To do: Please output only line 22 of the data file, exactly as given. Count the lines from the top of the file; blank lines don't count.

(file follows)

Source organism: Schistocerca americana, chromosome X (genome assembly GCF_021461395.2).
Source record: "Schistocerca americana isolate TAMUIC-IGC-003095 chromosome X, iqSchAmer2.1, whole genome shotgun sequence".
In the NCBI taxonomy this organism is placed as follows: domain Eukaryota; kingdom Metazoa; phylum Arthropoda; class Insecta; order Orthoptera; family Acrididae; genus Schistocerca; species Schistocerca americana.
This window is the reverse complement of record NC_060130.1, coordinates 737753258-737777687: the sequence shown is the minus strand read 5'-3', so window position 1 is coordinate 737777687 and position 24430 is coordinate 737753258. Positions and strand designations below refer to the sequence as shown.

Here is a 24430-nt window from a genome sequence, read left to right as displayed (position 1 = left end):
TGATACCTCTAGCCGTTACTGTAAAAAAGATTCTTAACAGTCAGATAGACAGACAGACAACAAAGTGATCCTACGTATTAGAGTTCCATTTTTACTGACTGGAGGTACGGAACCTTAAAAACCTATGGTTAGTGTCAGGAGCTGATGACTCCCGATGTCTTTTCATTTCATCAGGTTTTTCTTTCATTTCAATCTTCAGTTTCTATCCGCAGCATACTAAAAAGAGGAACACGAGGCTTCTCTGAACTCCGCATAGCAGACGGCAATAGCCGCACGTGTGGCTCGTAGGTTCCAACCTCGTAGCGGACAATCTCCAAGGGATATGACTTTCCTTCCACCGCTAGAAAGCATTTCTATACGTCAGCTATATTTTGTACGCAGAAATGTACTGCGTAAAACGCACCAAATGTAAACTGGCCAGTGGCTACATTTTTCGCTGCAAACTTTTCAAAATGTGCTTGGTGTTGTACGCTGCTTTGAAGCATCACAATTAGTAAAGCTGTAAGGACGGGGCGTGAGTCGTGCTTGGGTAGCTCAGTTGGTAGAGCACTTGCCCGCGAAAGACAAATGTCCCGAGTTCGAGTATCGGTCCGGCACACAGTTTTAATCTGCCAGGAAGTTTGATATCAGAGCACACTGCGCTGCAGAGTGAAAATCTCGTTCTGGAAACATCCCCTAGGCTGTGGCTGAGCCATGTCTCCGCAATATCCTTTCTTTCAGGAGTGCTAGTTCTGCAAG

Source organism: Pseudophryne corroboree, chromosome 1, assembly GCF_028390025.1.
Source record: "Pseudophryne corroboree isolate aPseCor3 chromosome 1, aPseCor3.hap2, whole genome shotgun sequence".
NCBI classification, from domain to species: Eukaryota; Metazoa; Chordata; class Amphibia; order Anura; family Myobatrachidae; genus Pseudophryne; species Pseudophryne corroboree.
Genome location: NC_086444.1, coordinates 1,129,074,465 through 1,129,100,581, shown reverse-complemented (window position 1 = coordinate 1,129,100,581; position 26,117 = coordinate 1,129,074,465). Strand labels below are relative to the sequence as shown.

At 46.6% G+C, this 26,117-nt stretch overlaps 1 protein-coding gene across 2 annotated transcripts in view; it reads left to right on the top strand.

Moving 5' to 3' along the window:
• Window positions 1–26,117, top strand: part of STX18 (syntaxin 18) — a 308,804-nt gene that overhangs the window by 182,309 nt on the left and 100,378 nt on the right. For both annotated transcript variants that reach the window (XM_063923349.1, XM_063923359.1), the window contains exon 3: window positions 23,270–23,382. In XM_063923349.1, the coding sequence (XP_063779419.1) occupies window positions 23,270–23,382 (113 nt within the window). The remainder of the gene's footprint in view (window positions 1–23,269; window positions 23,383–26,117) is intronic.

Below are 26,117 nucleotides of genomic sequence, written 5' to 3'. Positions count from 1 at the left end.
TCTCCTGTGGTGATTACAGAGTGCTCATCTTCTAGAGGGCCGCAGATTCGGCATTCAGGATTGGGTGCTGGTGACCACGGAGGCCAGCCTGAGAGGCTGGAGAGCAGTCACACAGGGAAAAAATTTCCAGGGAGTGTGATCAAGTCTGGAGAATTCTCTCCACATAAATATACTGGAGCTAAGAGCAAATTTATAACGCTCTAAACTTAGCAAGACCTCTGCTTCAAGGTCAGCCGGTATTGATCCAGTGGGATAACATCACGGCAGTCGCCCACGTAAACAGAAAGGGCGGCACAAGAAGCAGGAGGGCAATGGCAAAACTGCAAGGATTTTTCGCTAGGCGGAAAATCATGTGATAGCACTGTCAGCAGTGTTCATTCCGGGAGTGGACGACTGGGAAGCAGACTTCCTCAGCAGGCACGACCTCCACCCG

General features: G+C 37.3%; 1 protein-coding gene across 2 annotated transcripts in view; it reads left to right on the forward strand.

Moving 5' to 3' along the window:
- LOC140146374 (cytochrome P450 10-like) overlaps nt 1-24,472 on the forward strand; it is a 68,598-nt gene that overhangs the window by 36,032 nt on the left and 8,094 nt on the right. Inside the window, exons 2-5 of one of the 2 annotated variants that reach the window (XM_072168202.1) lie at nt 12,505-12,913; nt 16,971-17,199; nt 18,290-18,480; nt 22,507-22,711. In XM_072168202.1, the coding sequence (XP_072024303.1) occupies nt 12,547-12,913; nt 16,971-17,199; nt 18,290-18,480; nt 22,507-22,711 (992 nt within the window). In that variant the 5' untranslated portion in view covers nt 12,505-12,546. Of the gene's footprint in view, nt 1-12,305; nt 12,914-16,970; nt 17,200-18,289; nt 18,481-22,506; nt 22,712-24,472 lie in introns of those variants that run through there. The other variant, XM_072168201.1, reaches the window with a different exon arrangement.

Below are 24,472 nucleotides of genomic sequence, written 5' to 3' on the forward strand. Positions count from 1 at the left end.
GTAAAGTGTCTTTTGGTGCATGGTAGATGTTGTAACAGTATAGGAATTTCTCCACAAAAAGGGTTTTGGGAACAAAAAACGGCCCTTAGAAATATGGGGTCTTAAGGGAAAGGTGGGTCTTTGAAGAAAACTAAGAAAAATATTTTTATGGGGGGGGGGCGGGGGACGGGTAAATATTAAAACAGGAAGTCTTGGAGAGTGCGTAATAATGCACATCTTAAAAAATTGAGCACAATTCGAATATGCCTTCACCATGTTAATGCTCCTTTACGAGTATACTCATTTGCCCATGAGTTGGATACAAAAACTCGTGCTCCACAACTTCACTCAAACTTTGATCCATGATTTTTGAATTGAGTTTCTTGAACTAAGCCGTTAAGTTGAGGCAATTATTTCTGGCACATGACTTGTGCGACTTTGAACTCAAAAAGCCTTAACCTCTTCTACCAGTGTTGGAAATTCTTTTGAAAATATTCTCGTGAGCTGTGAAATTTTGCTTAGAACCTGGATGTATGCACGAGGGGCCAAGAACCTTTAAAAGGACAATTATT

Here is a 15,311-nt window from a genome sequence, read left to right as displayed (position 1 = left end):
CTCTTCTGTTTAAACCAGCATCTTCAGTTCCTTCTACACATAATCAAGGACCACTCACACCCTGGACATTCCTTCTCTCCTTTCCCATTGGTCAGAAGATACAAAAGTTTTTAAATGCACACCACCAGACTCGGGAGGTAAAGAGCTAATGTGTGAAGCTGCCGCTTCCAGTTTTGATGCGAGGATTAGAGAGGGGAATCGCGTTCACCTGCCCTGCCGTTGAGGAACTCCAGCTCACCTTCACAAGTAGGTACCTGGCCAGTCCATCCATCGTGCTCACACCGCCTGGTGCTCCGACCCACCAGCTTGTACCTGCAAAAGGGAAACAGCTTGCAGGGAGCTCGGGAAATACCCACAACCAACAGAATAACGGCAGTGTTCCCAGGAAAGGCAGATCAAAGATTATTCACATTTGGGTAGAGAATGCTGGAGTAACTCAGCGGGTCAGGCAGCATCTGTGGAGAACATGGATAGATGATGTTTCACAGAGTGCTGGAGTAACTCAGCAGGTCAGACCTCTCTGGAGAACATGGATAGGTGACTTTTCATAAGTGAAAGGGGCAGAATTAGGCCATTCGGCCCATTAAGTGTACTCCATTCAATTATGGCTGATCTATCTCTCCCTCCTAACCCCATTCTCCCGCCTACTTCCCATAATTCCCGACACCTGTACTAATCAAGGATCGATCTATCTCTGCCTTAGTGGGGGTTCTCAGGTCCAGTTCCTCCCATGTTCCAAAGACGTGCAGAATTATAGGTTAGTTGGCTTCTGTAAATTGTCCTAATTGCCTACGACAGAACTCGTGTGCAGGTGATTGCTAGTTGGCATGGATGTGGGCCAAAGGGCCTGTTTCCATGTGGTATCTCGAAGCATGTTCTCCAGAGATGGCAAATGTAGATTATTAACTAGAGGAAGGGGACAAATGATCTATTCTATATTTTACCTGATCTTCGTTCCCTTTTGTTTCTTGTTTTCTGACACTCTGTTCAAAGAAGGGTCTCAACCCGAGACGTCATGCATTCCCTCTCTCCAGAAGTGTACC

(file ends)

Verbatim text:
CTCTTCTGTTTAAACCAGCATCTTCAGTTCCTTCTACACATAATCAAGGACCACTCACACCCTGGACATTCCTTCTCTCCTTTCCCATTGGTCAGAAGATACAAAAGTTTTTAAATGCACACCACCAGACTCGGGAGGTAAAGAGCTAATGTGTGAAGCTGCCGCTTCCAGTTTTGATGCGAGGATTAGAGAGGGGAATCGCGTTCACCTGCCCTGCCGTTGAGGAACTCCAGCTCACCTTCACAAGTAGGTACCTGGCCAGTCCATCCATCGTGCTCACACCGCCTGGTGCTCCGACCCACCAGCTTGTACCTGCAAAAGGGAAACAGCTTGCAGGGAGCTCGGGAAATACCCACAACCAACAGAATAACGGCAGTGTTCCCAGGAAAGGCAGATCAAAGATTATTCACATTTGGGTAGAGAATGCTGGAGTAACTCAGCGGGTCAGGCAGCATCTGTGGAGAACATGGATAGATGATGTTTCACAGAGTGCTGGAGTAACTCAGCAGGTCAGACCTCTCTGGAGAACATGGATAGGTGACTTTTCATAAGTGAAAGGGGCAGAATTAGGCCATTCGGCCCATTAAGTGTACTCCATTCAATTATGGCTGATCTATCTCTCCCTCCTAACCCCATTCTCCCGCCTACTTCCCATAATTCCCGACACCTGTACTAATCAAGGATCGATCTATCTCTGCCTTAGTGGGGGTTCTCAGGTCCAGTTCCTCCCATGTTCCAAAGACGTGCAGAATTATAGGTTAGTTGGCTTCTGTAAATTGTCCTAATTGCCTACGACAGAACTCGTGTGCAGGTGATTGCTAGTTGGCATGGATGTGGGCCAAAGGGCCTGTTTCCATGTGGTATCTCGAAGCATGTTCTCCAGAGATGGCAAATGTAGATTATTAACTAGAGGAAGGGGACAAATGATCTATTCTATATTTTACCTGATCTTCGTTCCCTTTTGTTTCTTGTTTTCTGACACTCTGTTCAAAGAAGGGTCTCAACCCGAGACGTCATGCATTCCCTCTCTCCAGAAGTGTACC